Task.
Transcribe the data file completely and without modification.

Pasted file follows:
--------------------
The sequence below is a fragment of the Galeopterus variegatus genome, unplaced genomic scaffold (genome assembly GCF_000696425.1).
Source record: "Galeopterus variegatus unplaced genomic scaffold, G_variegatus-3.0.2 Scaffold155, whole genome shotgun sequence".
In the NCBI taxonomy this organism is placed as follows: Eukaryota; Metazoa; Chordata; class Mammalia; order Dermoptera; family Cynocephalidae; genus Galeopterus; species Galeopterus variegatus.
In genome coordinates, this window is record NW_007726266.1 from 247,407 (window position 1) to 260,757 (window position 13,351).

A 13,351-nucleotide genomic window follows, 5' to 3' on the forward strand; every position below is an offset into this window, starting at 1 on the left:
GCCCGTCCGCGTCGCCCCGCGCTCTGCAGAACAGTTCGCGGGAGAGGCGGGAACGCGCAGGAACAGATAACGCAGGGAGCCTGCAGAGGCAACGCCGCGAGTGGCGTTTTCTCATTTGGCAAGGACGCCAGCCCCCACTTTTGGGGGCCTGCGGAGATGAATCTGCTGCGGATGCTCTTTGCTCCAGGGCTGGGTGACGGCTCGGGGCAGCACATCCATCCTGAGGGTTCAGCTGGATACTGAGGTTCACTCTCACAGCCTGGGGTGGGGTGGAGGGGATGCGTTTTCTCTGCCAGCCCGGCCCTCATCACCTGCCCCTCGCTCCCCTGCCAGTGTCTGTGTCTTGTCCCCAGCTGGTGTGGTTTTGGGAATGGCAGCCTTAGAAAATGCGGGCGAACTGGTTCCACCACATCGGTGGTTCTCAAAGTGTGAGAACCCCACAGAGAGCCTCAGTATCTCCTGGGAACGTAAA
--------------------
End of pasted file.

The sequence below is a fragment of the Galeopterus variegatus genome, unplaced genomic scaffold (genome assembly GCF_000696425.1).
Source record: "Galeopterus variegatus unplaced genomic scaffold, G_variegatus-3.0.2 Scaffold155, whole genome shotgun sequence".
In the NCBI taxonomy this organism is placed as follows: Eukaryota; Metazoa; Chordata; class Mammalia; order Dermoptera; family Cynocephalidae; genus Galeopterus; species Galeopterus variegatus.
In genome coordinates, this window is record NW_007726266.1 from 247,407 (window position 1) to 260,757 (window position 13,351).

A 13,351-nucleotide genomic window follows, 5' to 3' on the forward strand; every position below is an offset into this window, starting at 1 on the left:
GCCCGTCCGCGTCGCCCCGCGCTCTGCAGAACAGTTCGCGGGAGAGGCGGGAACGCGCAGGAACAGATAACGCAGGGAGCCTGCAGAGGCAACGCCGCGAGTGGCGTTTTCTCATTTGGCAAGGACGCCAGCCCCCACTTTTGGGGGCCTGCGGAGATGAATCTGCTGCGGATGCTCTTTGCTCCAGGGCTGGGTGACGGCTCGGGGCAGCACATCCATCCTGAGGGTTCAGCTGGATACTGAGGTTCACTCTCACAGCCTGGGGTGGGGTGGAGGGGATGCGTTTTCTCTGCCAGCCCGGCCCTCATCACCTGCCCCTCGCTCCCCTGCCAGTGTCTGTGTCTTGTCCCCAGCTGGTGTGGTTTTGGGAATGGCAGCCTTAGAAAATGCGGGCGAACTGGTTCCACCACATCGGTGGTTCTCAAAGTGTGAGAACCCCACAGAGAGCCTCAGTATCTCCTGGGAACGTAAA